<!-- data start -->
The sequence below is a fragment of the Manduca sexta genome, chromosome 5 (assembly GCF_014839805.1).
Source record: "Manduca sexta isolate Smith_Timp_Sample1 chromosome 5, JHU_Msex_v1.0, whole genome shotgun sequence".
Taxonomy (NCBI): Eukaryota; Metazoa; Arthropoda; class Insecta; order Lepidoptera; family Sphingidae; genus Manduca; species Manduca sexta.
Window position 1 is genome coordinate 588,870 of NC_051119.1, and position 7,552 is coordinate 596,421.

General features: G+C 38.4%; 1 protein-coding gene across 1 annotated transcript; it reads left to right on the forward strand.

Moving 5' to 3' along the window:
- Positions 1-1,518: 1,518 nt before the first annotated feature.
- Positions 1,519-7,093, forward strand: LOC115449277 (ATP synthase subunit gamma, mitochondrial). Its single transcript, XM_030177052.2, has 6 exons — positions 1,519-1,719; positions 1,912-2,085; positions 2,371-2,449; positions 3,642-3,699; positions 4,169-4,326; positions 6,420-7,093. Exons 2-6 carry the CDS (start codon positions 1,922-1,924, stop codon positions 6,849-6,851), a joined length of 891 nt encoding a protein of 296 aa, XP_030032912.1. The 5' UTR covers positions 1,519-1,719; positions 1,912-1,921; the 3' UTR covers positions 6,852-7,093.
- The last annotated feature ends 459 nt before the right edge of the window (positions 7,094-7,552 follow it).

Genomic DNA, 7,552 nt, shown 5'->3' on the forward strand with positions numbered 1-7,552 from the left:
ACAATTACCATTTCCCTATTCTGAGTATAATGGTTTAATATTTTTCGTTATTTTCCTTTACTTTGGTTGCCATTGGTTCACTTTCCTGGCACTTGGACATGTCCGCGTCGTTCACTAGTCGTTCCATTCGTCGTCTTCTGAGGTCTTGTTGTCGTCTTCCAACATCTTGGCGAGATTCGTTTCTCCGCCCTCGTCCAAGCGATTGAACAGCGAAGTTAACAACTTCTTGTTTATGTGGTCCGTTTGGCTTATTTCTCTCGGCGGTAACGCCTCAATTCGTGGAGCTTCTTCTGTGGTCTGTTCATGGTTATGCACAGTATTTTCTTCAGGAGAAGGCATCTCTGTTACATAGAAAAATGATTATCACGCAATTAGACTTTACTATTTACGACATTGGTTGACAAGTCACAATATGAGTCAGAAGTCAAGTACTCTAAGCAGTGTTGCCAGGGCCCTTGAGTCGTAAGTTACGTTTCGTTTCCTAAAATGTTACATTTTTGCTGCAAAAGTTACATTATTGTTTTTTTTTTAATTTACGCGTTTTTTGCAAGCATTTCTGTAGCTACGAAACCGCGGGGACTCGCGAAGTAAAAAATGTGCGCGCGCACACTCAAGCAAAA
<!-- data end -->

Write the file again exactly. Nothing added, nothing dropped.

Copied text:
The sequence below is a fragment of the Manduca sexta genome, chromosome 5 (assembly GCF_014839805.1).
Source record: "Manduca sexta isolate Smith_Timp_Sample1 chromosome 5, JHU_Msex_v1.0, whole genome shotgun sequence".
Taxonomy (NCBI): Eukaryota; Metazoa; Arthropoda; class Insecta; order Lepidoptera; family Sphingidae; genus Manduca; species Manduca sexta.
Window position 1 is genome coordinate 588,870 of NC_051119.1, and position 7,552 is coordinate 596,421.

General features: G+C 38.4%; 1 protein-coding gene across 1 annotated transcript; it reads left to right on the forward strand.

Moving 5' to 3' along the window:
- Positions 1-1,518: 1,518 nt before the first annotated feature.
- Positions 1,519-7,093, forward strand: LOC115449277 (ATP synthase subunit gamma, mitochondrial). Its single transcript, XM_030177052.2, has 6 exons — positions 1,519-1,719; positions 1,912-2,085; positions 2,371-2,449; positions 3,642-3,699; positions 4,169-4,326; positions 6,420-7,093. Exons 2-6 carry the CDS (start codon positions 1,922-1,924, stop codon positions 6,849-6,851), a joined length of 891 nt encoding a protein of 296 aa, XP_030032912.1. The 5' UTR covers positions 1,519-1,719; positions 1,912-1,921; the 3' UTR covers positions 6,852-7,093.
- The last annotated feature ends 459 nt before the right edge of the window (positions 7,094-7,552 follow it).

Genomic DNA, 7,552 nt, shown 5'->3' on the forward strand with positions numbered 1-7,552 from the left:
ACAATTACCATTTCCCTATTCTGAGTATAATGGTTTAATATTTTTCGTTATTTTCCTTTACTTTGGTTGCCATTGGTTCACTTTCCTGGCACTTGGACATGTCCGCGTCGTTCACTAGTCGTTCCATTCGTCGTCTTCTGAGGTCTTGTTGTCGTCTTCCAACATCTTGGCGAGATTCGTTTCTCCGCCCTCGTCCAAGCGATTGAACAGCGAAGTTAACAACTTCTTGTTTATGTGGTCCGTTTGGCTTATTTCTCTCGGCGGTAACGCCTCAATTCGTGGAGCTTCTTCTGTGGTCTGTTCATGGTTATGCACAGTATTTTCTTCAGGAGAAGGCATCTCTGTTACATAGAAAAATGATTATCACGCAATTAGACTTTACTATTTACGACATTGGTTGACAAGTCACAATATGAGTCAGAAGTCAAGTACTCTAAGCAGTGTTGCCAGGGCCCTTGAGTCGTAAGTTACGTTTCGTTTCCTAAAATGTTACATTTTTGCTGCAAAAGTTACATTATTGTTTTTTTTTTAATTTACGCGTTTTTTGCAAGCATTTCTGTAGCTACGAAACCGCGGGGACTCGCGAAGTAAAAAATGTGCGCGCGCACACTCAAGCAAAA